The city of Charleston must raise some of its fees, and Mayor Danny Jones said he wants it to happen by next July.
“We’re going to raise the fees. We’re going to raise something. We have to raise something,” Jones said, addressing members of the Finance Committee.
Jones wants to focus on the refuse fee, as well as the fire fee that hasn’t been raised since the 1980s, he said.
“We don’t have any way around this,” Jones said.
Council members in March approved a budget for the 2015 fiscal year that used nearly $1.1 million as a kind of cushion following a project $2.9 million shortfall.
Referring to the city’s uniformed pension plans, Jones said its $500,000 annual obligation will continue to stress its pocketbook.
“We have a plan in place to fix it, but as the years go by, it’s going to be more and more and more,” Jones said. “We’re okay with that, but fees are going to be raised long after I’m gone and that’s going to have to be dealt with.”
Also Monday, City Council voted to continue Charleston’s refuse and recycling bag contract with North Carolina-based WasteZero for the second consecutive year. The bags will be thicker than last year’s, which ward 3 Councilman Joe Denault described as “miserable,” but area retailers will still distribute them.
“As you all know, it didn’t go as smoothly at first, the initial transition, because everybody was used to getting their bags in one big haul one time a year,” City Manager David Molgaard said of last year’s challenges.
City Council voted last summer to make the switch from using its own employees to collect vouchers and hand out the bags twice a year in order to save money, about $35,000.
Before privatizing distribution, residents could drive to the distribution point, which was usually under Interstate 64 at Pennsylvania Avenue, and trade their vouchers for bags that were then loaded into their cars by city workers.
Dennis Wise, vice president of WasteZero’s supplies group, told members of the Finance Committee Monday “a comedy of errors” during the first distribution were remedied by the second bag shipment.
“[Retailers] didn’t really believe what we were telling them about what to expect from a rush about residents coming in and wanting to get these bags. They believed us after the first couple of weeks, because your folks are so used to getting their bags at one time, they literally descended on the retailers at one time,” Wise said.
Following the change, several stores in Charleston had trouble keeping bags on the shelves as more and more customers tried to exchange their vouchers for them.
Ward 15 Councilman Courtney Persinger suggested the city issue bids for bags on a “per unit” basis after Molgaard told him Charleston isn’t reimbursed for surplus bags — those not picked up by residents — at the end of the distribution period. Molgaard said the city issues bids requesting a number of bags that will supply households paying the refuse fee for the year.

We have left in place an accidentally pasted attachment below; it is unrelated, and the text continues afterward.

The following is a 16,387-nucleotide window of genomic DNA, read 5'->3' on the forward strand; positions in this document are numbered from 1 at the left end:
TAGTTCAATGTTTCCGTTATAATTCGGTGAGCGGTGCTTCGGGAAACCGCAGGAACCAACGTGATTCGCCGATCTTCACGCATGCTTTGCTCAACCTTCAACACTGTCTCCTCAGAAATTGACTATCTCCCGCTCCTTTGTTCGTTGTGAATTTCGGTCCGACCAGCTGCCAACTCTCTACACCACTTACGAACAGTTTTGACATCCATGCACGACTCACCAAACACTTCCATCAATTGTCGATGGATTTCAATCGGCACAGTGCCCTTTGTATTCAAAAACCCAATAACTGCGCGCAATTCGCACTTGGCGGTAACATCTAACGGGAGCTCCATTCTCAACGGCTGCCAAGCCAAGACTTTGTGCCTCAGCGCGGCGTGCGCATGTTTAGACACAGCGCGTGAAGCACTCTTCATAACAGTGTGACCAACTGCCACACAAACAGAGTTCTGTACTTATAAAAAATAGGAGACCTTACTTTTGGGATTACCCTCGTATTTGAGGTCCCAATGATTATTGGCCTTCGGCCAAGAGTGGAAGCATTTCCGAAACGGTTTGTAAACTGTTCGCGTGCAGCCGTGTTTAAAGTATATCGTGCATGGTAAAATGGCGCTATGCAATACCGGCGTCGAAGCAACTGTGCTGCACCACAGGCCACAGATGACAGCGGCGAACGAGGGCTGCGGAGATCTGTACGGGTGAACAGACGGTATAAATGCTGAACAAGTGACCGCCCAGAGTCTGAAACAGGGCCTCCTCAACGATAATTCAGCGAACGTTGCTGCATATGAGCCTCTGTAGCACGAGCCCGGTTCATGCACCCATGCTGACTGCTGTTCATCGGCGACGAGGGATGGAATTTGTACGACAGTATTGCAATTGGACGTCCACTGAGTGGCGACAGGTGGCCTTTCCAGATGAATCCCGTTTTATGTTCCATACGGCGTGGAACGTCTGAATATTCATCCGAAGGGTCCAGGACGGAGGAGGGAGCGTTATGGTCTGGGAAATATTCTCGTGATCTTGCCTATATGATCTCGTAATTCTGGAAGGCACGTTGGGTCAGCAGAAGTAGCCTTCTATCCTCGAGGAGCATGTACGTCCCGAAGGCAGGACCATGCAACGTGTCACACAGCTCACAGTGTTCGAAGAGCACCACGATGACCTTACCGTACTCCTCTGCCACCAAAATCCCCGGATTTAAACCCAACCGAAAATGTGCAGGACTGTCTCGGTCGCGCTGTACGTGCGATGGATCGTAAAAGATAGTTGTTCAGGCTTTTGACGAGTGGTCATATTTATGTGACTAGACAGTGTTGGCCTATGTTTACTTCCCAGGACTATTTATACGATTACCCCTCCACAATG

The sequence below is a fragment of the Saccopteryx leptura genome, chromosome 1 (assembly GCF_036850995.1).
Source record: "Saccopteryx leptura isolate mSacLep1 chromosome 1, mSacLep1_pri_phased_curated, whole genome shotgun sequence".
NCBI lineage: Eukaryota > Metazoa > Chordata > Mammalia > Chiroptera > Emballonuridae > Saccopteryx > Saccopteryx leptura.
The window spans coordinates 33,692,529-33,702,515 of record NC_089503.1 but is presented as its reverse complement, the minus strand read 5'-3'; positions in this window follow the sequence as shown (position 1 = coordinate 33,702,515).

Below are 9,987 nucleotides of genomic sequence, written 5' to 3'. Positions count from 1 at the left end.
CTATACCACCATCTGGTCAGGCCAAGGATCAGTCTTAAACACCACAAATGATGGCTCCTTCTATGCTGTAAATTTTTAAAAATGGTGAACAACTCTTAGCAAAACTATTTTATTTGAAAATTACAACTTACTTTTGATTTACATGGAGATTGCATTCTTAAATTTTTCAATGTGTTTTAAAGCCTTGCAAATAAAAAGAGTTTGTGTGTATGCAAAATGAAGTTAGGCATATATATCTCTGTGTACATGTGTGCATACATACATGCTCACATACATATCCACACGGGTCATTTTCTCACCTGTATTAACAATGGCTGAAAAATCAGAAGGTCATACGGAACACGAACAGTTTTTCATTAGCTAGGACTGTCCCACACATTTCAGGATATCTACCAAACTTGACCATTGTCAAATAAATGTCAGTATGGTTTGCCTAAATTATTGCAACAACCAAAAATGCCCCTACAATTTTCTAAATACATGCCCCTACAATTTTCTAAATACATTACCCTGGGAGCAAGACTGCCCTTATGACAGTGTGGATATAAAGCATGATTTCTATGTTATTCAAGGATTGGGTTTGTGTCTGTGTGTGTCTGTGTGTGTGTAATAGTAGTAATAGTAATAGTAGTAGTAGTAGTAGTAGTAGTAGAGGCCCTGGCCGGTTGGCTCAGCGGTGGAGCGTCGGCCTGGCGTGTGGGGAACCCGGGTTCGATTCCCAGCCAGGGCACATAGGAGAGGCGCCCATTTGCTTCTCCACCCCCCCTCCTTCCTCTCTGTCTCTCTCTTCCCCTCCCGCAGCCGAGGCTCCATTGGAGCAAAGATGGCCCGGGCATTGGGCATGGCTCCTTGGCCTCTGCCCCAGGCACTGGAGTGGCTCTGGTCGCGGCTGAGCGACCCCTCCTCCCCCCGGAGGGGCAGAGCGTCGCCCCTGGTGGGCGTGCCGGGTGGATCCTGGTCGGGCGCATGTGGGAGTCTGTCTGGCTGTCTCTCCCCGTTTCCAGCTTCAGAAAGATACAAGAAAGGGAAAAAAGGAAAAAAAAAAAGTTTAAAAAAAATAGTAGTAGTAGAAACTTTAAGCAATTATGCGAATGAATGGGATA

“That needs some work,” Persinger said. “If people like me don’t want to go get them [the bags], then the city can save some money.”
The city’s contract with WasteZero will cost $390,000.
In other business, council Monday:
n Passed a redistricting bill that will decrease Charleston’s wards from 21 to 20. At-large council seats won’t be affected, but the West Side will lose one representative in the 2015 municipal election.
n Changed the scope for two Community Grant Participation grants received by the Kanawha City Community Association. The association wants to use the money — $22,000 in total — to complete projects outlined in the MacCorckle Avenue Master Plan, such as design work, creation of renderings and cost analysis.
n Amended the General Budget fund to eliminate one route driver position and add one route laborer position in the Refuse and Recycling department.
Another budget amendment was made to correct the debt service amount for the Center for Arts and Science and Public Safety building at Dudley Farms.
n Changed the city’s summer paving plan to include six additional streets: Chesterfield Avenue from South Park Road to Chappell Road; Copenhaver Drive from Griffin Drive to School Street; Griffin Drive from Washington Street to cul-de-sac; Hutchinson Street from Copenhaver Drive to cul-de-sac; Lippert Street from Griffin Drive to Copenhaver Drive; and, Barlow Drive from Twilight Drive to the city limits. The contract price will increase from $1,337,850 to $1,662,850.
n Heard concerns from ward 9 Councilman Cubert Smith about the amount of plastic collecting at Slack Street — the area’s recycling center.
Smith said he was concerned the plastic could pose a hazard to residents if it somehow caught on fire. Councilwoman at-large Kasey Russell, who also serves on the Kanawha County Solid Waste Authority, said the Ohio company that normally purchases recycling from the facility stopped delivering payments. George Hunyadi, who owns and operates West Virginia Recycling Services at Slack Street, has been in contact with the city and fire department about the mounting plastic and is also working to distribute the recyclables to other companies.
Reach Rachel Molenda
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